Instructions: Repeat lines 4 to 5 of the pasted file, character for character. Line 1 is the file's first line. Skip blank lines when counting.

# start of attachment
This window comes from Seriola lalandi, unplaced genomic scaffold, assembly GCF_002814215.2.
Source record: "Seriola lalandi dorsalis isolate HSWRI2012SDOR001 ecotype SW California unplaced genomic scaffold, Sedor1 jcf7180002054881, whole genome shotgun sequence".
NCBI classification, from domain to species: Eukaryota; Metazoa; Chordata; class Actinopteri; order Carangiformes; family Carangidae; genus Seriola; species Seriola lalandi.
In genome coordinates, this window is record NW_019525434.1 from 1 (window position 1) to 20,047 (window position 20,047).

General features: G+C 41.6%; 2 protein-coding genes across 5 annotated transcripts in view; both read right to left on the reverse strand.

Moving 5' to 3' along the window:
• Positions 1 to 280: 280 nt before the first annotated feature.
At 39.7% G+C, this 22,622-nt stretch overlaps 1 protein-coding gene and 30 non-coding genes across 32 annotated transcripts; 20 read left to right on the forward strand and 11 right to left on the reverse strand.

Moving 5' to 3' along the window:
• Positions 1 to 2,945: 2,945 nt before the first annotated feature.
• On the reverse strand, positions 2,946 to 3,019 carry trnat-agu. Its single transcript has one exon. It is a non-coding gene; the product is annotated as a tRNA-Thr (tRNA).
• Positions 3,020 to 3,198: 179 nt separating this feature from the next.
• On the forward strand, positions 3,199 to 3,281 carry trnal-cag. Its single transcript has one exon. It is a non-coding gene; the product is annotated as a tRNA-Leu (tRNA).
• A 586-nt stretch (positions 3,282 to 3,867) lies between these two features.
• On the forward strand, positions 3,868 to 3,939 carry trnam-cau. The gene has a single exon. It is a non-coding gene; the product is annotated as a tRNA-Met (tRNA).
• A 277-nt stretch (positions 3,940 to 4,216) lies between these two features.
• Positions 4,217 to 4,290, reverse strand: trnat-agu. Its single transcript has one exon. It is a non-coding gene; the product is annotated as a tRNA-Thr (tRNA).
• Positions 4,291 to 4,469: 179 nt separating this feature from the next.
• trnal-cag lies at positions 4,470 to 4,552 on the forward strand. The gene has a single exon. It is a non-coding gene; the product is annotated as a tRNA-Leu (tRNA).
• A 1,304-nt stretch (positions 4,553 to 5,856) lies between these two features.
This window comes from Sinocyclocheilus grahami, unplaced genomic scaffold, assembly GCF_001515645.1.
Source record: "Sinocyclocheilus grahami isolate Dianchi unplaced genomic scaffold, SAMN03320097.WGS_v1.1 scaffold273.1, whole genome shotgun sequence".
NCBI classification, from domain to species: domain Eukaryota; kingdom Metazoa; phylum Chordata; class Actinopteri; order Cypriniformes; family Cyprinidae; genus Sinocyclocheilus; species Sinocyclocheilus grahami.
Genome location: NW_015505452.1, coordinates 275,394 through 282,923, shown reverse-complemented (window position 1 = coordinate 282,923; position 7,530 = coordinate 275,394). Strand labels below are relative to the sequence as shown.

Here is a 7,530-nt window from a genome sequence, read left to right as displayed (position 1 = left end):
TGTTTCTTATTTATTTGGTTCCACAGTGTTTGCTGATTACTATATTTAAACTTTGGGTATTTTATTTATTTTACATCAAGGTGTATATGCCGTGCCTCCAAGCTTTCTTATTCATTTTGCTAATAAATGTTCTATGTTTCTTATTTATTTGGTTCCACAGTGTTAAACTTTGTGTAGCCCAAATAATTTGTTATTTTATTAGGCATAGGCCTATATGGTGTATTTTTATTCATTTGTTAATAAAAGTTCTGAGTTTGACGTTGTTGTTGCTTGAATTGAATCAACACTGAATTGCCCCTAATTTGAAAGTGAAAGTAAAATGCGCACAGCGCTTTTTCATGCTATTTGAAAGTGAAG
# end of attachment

In genome coordinates, this window is record NW_019525434.1 from 1 (window position 1) to 20,047 (window position 20,047).

General features: G+C 41.6%; 2 protein-coding genes across 5 annotated transcripts in view; both read right to left on the reverse strand.